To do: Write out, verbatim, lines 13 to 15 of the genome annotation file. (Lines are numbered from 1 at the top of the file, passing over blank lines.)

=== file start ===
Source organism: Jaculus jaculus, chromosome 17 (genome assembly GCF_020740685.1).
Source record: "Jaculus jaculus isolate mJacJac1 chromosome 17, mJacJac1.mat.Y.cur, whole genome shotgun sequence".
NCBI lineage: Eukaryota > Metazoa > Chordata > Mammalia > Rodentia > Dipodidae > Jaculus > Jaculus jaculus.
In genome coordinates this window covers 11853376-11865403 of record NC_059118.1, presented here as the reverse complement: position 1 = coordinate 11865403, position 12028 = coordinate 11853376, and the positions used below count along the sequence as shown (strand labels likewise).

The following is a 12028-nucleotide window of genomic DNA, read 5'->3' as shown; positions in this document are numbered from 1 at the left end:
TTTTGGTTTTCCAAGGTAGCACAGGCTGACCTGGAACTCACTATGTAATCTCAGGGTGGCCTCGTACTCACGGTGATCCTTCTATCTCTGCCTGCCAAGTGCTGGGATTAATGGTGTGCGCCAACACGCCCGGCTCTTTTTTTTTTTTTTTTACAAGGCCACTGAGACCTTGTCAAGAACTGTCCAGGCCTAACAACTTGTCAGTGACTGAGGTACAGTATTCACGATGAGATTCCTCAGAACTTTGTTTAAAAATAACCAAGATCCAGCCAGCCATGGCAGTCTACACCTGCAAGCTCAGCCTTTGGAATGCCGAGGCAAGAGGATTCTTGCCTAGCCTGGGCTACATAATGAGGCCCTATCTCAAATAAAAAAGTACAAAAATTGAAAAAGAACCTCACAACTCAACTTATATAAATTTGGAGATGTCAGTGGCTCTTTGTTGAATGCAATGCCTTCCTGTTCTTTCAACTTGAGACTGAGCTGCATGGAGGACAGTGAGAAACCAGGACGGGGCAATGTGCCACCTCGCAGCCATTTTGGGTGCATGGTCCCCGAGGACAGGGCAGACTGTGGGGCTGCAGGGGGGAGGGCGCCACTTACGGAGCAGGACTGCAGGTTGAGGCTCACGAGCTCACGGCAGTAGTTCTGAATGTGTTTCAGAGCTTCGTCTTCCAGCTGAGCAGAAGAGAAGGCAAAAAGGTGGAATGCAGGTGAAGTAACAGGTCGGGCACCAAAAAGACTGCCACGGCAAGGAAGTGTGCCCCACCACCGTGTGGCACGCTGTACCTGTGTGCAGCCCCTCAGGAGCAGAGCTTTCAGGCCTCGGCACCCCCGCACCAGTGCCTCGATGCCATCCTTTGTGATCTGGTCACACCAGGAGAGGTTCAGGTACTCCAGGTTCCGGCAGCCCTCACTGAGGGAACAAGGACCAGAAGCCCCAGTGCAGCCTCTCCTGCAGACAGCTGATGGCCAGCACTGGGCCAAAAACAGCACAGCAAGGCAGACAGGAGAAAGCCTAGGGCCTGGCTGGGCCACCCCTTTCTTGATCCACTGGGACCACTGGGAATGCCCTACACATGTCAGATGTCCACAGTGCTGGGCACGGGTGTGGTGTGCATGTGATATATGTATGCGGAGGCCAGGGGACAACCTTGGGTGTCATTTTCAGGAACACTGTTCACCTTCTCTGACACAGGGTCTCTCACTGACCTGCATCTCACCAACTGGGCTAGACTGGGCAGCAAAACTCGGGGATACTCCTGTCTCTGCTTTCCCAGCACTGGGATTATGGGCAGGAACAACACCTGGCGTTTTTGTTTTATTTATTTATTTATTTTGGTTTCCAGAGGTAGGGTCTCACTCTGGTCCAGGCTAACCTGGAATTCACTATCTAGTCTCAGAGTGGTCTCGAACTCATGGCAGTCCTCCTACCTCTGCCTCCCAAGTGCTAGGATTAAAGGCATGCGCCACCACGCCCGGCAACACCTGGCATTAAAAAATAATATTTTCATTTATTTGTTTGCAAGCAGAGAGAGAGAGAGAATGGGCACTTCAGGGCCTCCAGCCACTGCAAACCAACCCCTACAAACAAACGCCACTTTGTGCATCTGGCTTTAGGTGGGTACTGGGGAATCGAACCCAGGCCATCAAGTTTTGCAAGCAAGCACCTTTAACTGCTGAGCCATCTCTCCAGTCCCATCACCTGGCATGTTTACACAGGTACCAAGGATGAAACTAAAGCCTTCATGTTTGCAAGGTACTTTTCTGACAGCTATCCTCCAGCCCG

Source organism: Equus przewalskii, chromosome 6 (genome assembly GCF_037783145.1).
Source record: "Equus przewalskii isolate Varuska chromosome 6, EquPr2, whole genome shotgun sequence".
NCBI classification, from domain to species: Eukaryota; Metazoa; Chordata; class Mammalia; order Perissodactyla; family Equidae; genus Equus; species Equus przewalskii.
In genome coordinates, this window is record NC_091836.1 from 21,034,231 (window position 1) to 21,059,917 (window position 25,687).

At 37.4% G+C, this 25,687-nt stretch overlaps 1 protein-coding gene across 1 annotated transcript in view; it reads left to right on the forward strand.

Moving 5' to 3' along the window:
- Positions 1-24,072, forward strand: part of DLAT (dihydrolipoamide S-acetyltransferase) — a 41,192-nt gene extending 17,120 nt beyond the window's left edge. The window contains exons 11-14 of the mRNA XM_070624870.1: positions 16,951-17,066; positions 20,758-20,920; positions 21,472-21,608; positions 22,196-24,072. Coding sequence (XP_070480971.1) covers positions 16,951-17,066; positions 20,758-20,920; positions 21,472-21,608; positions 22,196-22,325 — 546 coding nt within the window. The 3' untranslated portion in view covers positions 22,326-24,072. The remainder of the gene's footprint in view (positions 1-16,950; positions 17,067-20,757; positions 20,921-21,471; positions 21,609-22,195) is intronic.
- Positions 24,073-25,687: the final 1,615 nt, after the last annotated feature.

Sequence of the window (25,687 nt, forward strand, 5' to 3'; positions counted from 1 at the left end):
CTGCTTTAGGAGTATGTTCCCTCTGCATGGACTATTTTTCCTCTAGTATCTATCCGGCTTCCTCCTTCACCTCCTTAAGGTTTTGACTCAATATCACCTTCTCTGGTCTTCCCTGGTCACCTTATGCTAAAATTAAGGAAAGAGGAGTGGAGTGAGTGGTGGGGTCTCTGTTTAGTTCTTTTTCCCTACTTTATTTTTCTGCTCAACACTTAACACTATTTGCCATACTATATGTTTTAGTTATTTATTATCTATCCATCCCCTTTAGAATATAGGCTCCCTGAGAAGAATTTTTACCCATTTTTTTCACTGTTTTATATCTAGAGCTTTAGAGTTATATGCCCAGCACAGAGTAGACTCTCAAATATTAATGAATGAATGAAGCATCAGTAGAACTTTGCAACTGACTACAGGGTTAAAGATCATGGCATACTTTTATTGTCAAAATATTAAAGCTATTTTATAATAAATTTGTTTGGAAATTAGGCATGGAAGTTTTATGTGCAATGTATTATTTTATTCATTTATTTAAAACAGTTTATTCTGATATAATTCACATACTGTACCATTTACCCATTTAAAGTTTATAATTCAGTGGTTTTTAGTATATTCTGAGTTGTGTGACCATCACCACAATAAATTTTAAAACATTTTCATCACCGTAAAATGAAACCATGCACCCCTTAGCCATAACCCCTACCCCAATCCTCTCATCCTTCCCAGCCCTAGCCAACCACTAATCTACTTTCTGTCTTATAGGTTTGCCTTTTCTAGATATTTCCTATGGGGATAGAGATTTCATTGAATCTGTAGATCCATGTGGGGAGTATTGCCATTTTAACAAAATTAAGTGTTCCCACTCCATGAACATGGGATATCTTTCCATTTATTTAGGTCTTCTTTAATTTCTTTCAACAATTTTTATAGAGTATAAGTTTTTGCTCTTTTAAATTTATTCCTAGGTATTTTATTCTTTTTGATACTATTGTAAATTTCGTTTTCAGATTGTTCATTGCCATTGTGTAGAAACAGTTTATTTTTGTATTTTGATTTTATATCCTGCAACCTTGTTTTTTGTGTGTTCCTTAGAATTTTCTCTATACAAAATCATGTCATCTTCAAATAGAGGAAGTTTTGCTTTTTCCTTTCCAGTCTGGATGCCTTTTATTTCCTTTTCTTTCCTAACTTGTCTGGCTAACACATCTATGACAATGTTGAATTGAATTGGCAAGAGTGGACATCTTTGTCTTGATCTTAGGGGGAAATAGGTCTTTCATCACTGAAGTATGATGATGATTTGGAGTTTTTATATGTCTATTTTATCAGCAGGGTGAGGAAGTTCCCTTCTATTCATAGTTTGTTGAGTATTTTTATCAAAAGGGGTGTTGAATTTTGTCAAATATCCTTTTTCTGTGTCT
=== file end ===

- Positions 1-24,072, forward strand: part of DLAT (dihydrolipoamide S-acetyltransferase) — a 41,192-nt gene extending 17,120 nt beyond the window's left edge. The window contains exons 11-14 of the mRNA XM_070624870.1: positions 16,951-17,066; positions 20,758-20,920; positions 21,472-21,608; positions 22,196-24,072. Coding sequence (XP_070480971.1) covers positions 16,951-17,066; positions 20,758-20,920; positions 21,472-21,608; positions 22,196-22,325 — 546 coding nt within the window. The 3' untranslated portion in view covers positions 22,326-24,072. The remainder of the gene's footprint in view (positions 1-16,950; positions 17,067-20,757; positions 20,921-21,471; positions 21,609-22,195) is intronic.
- Positions 24,073-25,687: the final 1,615 nt, after the last annotated feature.

Sequence of the window (25,687 nt, forward strand, 5' to 3'; positions counted from 1 at the left end):